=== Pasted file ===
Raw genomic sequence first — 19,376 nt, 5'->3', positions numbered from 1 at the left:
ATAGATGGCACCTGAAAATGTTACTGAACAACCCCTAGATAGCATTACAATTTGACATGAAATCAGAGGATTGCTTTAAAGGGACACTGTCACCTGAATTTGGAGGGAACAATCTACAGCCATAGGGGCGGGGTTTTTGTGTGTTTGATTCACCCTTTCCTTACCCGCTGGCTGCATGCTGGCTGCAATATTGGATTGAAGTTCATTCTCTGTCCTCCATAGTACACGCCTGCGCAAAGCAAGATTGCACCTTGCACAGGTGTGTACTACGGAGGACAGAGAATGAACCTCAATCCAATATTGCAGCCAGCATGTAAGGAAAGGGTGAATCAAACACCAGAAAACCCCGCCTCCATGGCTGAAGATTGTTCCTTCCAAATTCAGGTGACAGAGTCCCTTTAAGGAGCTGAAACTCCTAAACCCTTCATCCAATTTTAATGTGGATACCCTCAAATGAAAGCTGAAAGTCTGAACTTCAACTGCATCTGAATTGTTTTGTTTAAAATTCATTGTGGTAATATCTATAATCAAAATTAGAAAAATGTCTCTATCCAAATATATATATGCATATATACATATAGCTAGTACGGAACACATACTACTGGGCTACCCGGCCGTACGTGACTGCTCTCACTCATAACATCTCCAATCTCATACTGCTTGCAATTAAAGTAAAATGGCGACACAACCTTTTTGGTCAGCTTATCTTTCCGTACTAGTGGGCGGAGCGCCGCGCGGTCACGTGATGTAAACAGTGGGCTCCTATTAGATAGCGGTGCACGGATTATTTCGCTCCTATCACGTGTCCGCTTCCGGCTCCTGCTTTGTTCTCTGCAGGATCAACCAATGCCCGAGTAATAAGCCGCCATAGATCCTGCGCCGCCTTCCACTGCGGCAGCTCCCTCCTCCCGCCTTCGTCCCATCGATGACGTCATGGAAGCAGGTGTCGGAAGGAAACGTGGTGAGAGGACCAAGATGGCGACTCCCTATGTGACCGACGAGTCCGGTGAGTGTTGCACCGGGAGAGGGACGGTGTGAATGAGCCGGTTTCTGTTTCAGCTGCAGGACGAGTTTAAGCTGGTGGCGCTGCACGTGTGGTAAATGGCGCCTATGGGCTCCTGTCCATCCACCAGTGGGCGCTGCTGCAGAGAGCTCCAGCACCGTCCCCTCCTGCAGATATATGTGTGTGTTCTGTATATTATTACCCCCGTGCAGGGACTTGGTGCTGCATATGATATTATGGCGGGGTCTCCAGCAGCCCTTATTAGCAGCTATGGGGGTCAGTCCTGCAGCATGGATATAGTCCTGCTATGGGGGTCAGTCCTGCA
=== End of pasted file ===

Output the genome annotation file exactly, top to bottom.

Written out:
Raw genomic sequence first — 19,376 nt, 5'->3', positions numbered from 1 at the left:
ATAGATGGCACCTGAAAATGTTACTGAACAACCCCTAGATAGCATTACAATTTGACATGAAATCAGAGGATTGCTTTAAAGGGACACTGTCACCTGAATTTGGAGGGAACAATCTACAGCCATAGGGGCGGGGTTTTTGTGTGTTTGATTCACCCTTTCCTTACCCGCTGGCTGCATGCTGGCTGCAATATTGGATTGAAGTTCATTCTCTGTCCTCCATAGTACACGCCTGCGCAAAGCAAGATTGCACCTTGCACAGGTGTGTACTACGGAGGACAGAGAATGAACCTCAATCCAATATTGCAGCCAGCATGTAAGGAAAGGGTGAATCAAACACCAGAAAACCCCGCCTCCATGGCTGAAGATTGTTCCTTCCAAATTCAGGTGACAGAGTCCCTTTAAGGAGCTGAAACTCCTAAACCCTTCATCCAATTTTAATGTGGATACCCTCAAATGAAAGCTGAAAGTCTGAACTTCAACTGCATCTGAATTGTTTTGTTTAAAATTCATTGTGGTAATATCTATAATCAAAATTAGAAAAATGTCTCTATCCAAATATATATATGCATATATACATATAGCTAGTACGGAACACATACTACTGGGCTACCCGGCCGTACGTGACTGCTCTCACTCATAACATCTCCAATCTCATACTGCTTGCAATTAAAGTAAAATGGCGACACAACCTTTTTGGTCAGCTTATCTTTCCGTACTAGTGGGCGGAGCGCCGCGCGGTCACGTGATGTAAACAGTGGGCTCCTATTAGATAGCGGTGCACGGATTATTTCGCTCCTATCACGTGTCCGCTTCCGGCTCCTGCTTTGTTCTCTGCAGGATCAACCAATGCCCGAGTAATAAGCCGCCATAGATCCTGCGCCGCCTTCCACTGCGGCAGCTCCCTCCTCCCGCCTTCGTCCCATCGATGACGTCATGGAAGCAGGTGTCGGAAGGAAACGTGGTGAGAGGACCAAGATGGCGACTCCCTATGTGACCGACGAGTCCGGTGAGTGTTGCACCGGGAGAGGGACGGTGTGAATGAGCCGGTTTCTGTTTCAGCTGCAGGACGAGTTTAAGCTGGTGGCGCTGCACGTGTGGTAAATGGCGCCTATGGGCTCCTGTCCATCCACCAGTGGGCGCTGCTGCAGAGAGCTCCAGCACCGTCCCCTCCTGCAGATATATGTGTGTGTTCTGTATATTATTACCCCCGTGCAGGGACTTGGTGCTGCATATGATATTATGGCGGGGTCTCCAGCAGCCCTTATTAGCAGCTATGGGGGTCAGTCCTGCAGCATGGATATAGTCCTGCTATGGGGGTCAGTCCTGCA